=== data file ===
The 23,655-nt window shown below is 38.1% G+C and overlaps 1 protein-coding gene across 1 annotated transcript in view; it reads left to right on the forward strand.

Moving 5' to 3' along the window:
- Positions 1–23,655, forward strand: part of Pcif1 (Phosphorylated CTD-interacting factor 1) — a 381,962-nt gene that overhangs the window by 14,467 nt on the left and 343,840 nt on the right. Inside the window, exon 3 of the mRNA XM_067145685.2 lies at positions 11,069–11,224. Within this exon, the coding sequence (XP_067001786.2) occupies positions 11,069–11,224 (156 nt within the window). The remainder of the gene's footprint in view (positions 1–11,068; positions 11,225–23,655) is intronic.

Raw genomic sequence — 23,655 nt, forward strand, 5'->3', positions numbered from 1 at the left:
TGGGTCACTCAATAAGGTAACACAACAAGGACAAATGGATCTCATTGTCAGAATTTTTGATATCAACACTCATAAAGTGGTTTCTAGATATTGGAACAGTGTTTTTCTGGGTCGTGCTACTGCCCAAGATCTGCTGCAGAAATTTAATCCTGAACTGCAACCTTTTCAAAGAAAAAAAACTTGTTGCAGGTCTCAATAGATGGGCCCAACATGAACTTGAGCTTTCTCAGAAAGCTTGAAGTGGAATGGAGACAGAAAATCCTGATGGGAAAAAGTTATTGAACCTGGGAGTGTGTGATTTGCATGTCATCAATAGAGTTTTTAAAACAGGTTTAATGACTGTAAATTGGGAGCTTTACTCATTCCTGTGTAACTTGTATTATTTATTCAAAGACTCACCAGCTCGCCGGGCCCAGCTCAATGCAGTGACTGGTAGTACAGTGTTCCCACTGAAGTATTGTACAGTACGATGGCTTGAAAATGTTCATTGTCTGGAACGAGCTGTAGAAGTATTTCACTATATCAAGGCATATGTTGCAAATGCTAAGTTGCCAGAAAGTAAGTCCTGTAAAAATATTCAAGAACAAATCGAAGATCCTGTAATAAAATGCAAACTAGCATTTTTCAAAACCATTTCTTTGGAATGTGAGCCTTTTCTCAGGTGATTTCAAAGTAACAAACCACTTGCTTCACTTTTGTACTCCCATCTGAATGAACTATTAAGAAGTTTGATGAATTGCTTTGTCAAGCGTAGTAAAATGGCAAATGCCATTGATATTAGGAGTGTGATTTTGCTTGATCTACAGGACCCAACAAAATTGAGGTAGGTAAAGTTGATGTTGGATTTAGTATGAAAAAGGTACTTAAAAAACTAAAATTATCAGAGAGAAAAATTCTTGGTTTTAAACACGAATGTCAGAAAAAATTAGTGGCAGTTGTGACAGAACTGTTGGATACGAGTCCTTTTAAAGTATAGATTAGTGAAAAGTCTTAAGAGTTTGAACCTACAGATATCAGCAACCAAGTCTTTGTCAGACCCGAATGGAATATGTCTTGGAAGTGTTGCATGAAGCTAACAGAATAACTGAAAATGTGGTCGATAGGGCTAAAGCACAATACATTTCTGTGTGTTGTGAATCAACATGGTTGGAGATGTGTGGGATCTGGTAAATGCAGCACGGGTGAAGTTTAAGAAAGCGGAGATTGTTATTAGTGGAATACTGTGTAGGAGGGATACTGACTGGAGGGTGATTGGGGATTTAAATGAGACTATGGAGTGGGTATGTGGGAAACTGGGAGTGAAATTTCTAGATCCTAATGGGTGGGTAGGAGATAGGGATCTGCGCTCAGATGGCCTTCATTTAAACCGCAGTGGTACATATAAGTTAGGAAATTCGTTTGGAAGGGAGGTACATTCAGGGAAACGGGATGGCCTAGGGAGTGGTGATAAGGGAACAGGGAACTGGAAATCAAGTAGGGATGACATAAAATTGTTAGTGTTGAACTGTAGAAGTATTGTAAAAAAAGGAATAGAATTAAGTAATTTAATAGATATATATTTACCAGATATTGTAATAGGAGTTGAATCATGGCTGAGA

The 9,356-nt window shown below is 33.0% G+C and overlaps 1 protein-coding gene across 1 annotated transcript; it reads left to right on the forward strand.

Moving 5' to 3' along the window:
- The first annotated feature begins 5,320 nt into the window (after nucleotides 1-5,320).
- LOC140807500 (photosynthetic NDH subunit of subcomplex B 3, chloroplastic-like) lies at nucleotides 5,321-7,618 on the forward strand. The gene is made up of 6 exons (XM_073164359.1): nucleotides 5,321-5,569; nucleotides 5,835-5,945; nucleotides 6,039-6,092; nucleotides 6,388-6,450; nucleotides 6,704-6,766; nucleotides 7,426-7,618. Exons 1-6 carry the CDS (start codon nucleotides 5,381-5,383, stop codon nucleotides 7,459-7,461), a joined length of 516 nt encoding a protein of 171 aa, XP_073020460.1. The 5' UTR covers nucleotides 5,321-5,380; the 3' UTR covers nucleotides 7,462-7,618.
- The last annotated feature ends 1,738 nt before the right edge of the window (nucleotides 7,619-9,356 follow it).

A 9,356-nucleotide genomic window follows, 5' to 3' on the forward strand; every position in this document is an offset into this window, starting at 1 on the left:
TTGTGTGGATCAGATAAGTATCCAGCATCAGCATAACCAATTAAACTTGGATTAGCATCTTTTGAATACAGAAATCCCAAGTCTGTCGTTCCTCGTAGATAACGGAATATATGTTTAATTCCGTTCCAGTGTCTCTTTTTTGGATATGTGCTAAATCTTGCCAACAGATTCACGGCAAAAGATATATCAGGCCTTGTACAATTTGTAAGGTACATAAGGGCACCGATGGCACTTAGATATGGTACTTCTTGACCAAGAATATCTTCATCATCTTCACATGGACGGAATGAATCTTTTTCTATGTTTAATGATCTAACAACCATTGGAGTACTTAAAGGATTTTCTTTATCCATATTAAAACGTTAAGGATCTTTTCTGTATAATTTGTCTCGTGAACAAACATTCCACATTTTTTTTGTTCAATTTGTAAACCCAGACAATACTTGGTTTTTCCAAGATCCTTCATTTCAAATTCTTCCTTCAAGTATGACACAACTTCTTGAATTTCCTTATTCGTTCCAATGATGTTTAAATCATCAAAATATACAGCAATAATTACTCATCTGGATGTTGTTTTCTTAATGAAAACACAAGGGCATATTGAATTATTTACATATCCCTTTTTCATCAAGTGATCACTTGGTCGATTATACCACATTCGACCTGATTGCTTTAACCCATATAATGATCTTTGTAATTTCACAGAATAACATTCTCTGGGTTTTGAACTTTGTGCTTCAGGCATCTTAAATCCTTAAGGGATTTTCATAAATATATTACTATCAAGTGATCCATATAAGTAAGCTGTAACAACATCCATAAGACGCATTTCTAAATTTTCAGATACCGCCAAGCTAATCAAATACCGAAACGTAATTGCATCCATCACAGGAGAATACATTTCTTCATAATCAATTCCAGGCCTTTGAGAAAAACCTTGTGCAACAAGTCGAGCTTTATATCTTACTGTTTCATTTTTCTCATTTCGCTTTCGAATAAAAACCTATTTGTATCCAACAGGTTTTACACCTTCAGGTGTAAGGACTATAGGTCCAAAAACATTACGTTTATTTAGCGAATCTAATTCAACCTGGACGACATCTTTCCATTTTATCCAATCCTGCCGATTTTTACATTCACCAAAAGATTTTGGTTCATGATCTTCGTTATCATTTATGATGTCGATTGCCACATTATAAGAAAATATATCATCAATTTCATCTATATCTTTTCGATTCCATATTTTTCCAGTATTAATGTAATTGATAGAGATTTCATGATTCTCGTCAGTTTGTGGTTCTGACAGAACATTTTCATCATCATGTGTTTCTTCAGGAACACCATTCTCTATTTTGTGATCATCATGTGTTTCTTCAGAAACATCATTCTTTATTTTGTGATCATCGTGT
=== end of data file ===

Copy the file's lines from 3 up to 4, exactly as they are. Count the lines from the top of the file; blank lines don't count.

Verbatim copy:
- Positions 1–23,655, forward strand: part of Pcif1 (Phosphorylated CTD-interacting factor 1) — a 381,962-nt gene that overhangs the window by 14,467 nt on the left and 343,840 nt on the right. Inside the window, exon 3 of the mRNA XM_067145685.2 lies at positions 11,069–11,224. Within this exon, the coding sequence (XP_067001786.2) occupies positions 11,069–11,224 (156 nt within the window). The remainder of the gene's footprint in view (positions 1–11,068; positions 11,225–23,655) is intronic.

Raw genomic sequence — 23,655 nt, forward strand, 5'->3', positions numbered from 1 at the left: